So you’re thinking of getting your first aquarium. That’s fantastic! Fishkeeping is an enjoyable, calming, and gratifying activity that anybody may enjoy.
On to the important stuff: your first task is to conduct a brief planning session. It’s no good going to the store and purchasing anything that isn’t fit for you or your fish! Take your time and enjoy the planning step. In the long run, it will make your new activity much more pleasurable.
The first thing to think about is what kind of fish you want to maintain.
There are three types of fish that may be kept in aquariums. These are the
- Fish from Cold Water
These are fish that do well in standard room temperature water. They are also, in general, the simplest to retain.
- Fish from the tropics
This category requires more specialised equipment and care, although they are still accessible to a devoted novice. Tropical fish are also more colourful and visually appealing.
- Fish from the sea
A marine aquarium will be the most difficult and costly to put up and maintain. These are not appropriate for novices.
We will begin by looking at cold water fish.
We must consider the tank’s location since it will determine the tank’s size and hence the sorts of fish we may maintain.
The tank must be maintained away from sources of noise such as televisions, radios, and machinery (eg washing machines, dishwashers etc). The vibrations bother the fish and stress them out.
Heat changes must also be avoided, which implies that any source of heat, such as a radiator, fire, or electrical equipment, must be avoided.
So you know where you’re going to put the tank and have a selection of tank sizes to choose from. This means you may consider what sort of fish you want to maintain. I’m thinking you already have an idea of what kind of fish you want.
The goldfish is the most common cold water aquarium fish. There are many types of goldfish. They come in a variety of colours, including black, white, grey, orange, and even yellow, and there are specialities such as fan tails with their long flowing tails, bubble eyed with their (obviously) bubble eyes, and comets with their streamlined bodies.
Goldfish may be major waste producers, necessitating a somewhat larger tank, and certain varieties can grow to be rather huge fish, necessitating more room.
The White Cloud Mountain minnow is another fantastic choice for a starter aquarium. These fish are tough and forgiving. They are schooling fish and like to be in groups of five or more, although they may also be kept in smaller tanks.
For the time being, let’s stay with goldfish since they are by far the most frequent first fish!
So we’ve decided on Goldfish and have the perfect site for the aquarium. Let us proceed.
We need a tank!
Tank size is critical. We’ve already chosen how much space we have, so you may seek tanks that will fit in your given area. A 75-litre or larger tank is excellent for a small group of fish. There are smaller tanks that may be OK as long as they are not overcrowded. Remember that the majority of the fish at the shop are juvenile and have not yet achieved adult size.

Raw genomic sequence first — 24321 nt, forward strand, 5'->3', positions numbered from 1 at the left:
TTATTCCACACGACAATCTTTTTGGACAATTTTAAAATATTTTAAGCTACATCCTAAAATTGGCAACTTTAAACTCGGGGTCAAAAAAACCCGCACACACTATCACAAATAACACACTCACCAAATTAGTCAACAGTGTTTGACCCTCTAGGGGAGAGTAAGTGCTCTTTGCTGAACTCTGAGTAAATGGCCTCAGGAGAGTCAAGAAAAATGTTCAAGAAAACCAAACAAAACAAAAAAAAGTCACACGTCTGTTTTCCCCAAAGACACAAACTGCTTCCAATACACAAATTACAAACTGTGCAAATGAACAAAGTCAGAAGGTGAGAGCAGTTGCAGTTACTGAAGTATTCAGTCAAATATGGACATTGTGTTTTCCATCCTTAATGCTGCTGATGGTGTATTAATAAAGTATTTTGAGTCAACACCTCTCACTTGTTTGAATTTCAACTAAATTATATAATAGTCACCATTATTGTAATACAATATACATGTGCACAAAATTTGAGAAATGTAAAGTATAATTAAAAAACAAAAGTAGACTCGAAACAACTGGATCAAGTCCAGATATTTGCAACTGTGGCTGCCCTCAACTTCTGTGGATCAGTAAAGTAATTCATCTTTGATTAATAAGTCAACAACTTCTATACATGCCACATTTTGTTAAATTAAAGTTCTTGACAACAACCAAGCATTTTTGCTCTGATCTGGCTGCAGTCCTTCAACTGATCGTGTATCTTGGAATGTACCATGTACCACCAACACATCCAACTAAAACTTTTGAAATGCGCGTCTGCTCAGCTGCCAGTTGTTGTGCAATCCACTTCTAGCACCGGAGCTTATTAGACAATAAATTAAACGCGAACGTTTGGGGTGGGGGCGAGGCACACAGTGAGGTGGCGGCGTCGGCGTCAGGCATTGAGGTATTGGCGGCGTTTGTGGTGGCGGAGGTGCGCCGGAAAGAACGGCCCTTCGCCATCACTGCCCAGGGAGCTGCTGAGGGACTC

When it comes to tank building, there are two possibilities. These tanks are made of acrylic and glass. Acrylic tanks are lighter than glass tanks, however, they must be completely supported under the foundation to prevent damage. Acrylic has a reputation for readily scratching, however, there are materials available to help conceal and erase the scratches. Make sure you have a stable surface where the aquarium will be placed. When filled, the tank will be quite heavy!
If you want living plants in your aquarium, you’ll need a light. They will also enhance the aesthetic of your fish and aquarium, making them well worth the investment even if you just use them rarely.
Because a lid is inexpensive, it makes sense to purchase one. They keep your aquarium safe from mishaps. You may want to switch to tropical fish in the future. Some of them are known to leap, thus a lid may help you rescue your fish. Lids also help to prevent evaporation.
The gravel looks lovely and won’t harm the fish in this case, so it’s a personal preference. It may create problems in certain tanks by altering the pH, harbouring germs, or producing breeding concerns. But none of it is covered here.
A heater would only be required if the aquarium was in a very chilly room. Goldfish are resilient and can tolerate a wide variety of indoor temperatures. Other types of fish, on the other hand, will undoubtedly need a heater.
A filter is required. Fish regularly emit chemicals, which accumulate over time and create problems. Other pollutants also accumulate and must be eliminated. Filters also keep the water’s surface moving, which allows oxygen to enter the water.
The size of the filter is determined by the volume of water in your aquarium.
Plants and Decorations
You may now customise the aquarium whatever you like! Just make sure any plants you use are aquarium-safe.
Once you’ve gathered all of the necessary equipment for your aquarium, it’s time to put it all together, make your water safe for the fish, and finally introduce your new companions to the aquarium. Keep an eye out for Part 3 where we will go through the last stages of getting your aquarium up and running!